First crime is down based on FDLE’s standards for reporting, which does not include every crime committed in Flagler County. It counts violent crime – rape, aggravated assault, homicide as well as certain property crimes – burglary, vehicle thefts. It does not count all crime – simple battery (ie – bar fight), supsicious person, traffic stops due to speeding, DUI, etc. So yes, you can have an increase in calls for service as well as a reduction in reported crime to FDLE. It does not mean the deputies are doing less work. So. Mr. Morton being clever this early out the gate is worrisome – it shows he doesn’t understand crime studies but chose to cite other irrelevant sources rather than do a five minute google search, or even call FDLE – their public information specialists could have explained how crime stats are derived.

    Second, Staly is posturing as well. We do have a need for increased deputies – but not for traffic. The mustangs are ridiculous. We have several deputies who cannot transport someone so they can show off the “fast, new cars.” Crime is happening in the neighborhoods. We see this with an increase of people pulling on door handles. Deputies need to be patrolling the neighborhoods more frequently and interacting with the community. The money Palm Coast paid for traffic cops was stupid. We need deputies who are versatile and not just concentrating on speeding, that’s what FHP is for.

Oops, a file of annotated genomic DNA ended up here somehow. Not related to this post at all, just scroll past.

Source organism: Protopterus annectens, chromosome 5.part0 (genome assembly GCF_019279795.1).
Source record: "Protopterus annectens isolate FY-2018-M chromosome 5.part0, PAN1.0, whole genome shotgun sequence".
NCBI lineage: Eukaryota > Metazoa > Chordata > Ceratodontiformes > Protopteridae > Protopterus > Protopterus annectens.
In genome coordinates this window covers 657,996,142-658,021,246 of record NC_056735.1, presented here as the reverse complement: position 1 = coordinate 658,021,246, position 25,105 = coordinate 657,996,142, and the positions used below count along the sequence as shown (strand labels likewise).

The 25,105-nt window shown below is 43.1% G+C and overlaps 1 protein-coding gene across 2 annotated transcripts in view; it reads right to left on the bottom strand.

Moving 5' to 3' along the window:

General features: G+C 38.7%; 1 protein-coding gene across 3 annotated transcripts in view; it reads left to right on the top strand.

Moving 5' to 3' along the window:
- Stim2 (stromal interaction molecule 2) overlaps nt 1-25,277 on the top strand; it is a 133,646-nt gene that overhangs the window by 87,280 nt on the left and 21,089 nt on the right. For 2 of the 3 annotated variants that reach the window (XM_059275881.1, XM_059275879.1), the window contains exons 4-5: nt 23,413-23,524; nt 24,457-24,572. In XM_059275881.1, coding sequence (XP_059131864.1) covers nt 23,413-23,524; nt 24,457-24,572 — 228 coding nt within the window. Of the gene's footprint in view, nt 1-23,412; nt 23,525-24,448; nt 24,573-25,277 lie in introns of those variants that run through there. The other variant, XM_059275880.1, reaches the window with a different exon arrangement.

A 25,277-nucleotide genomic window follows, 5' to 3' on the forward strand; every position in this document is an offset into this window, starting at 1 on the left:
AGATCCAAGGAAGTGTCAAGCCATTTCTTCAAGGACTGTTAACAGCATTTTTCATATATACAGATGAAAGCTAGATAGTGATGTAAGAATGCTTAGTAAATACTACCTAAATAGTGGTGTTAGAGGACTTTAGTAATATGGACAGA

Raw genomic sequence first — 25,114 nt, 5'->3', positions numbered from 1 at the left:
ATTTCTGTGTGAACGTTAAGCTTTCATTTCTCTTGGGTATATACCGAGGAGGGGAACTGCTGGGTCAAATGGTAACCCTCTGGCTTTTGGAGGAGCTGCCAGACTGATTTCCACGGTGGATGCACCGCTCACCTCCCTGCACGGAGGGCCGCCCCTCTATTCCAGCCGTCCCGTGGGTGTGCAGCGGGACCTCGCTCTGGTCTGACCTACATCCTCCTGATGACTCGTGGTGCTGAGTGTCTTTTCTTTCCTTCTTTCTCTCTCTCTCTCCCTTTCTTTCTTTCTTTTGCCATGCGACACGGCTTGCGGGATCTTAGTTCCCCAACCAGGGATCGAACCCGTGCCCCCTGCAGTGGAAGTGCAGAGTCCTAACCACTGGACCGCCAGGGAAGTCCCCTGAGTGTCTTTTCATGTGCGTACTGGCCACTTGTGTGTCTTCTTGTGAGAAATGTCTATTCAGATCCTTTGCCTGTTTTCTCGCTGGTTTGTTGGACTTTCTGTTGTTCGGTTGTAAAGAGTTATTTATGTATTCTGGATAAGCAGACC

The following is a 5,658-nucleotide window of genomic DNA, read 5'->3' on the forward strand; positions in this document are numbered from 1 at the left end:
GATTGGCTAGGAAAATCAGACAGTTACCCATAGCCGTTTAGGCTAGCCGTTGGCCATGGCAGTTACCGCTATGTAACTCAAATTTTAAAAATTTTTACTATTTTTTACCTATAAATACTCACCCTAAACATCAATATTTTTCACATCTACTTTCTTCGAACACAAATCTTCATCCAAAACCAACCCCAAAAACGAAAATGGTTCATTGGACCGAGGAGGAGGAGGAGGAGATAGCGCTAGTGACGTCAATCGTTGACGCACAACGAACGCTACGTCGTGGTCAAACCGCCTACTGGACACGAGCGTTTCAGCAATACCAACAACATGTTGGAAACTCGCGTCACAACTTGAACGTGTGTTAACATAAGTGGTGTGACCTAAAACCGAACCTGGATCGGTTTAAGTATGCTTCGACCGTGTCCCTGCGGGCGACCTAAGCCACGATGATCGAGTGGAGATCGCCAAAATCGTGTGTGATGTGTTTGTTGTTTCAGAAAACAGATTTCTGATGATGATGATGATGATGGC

31. Jay Effelston says: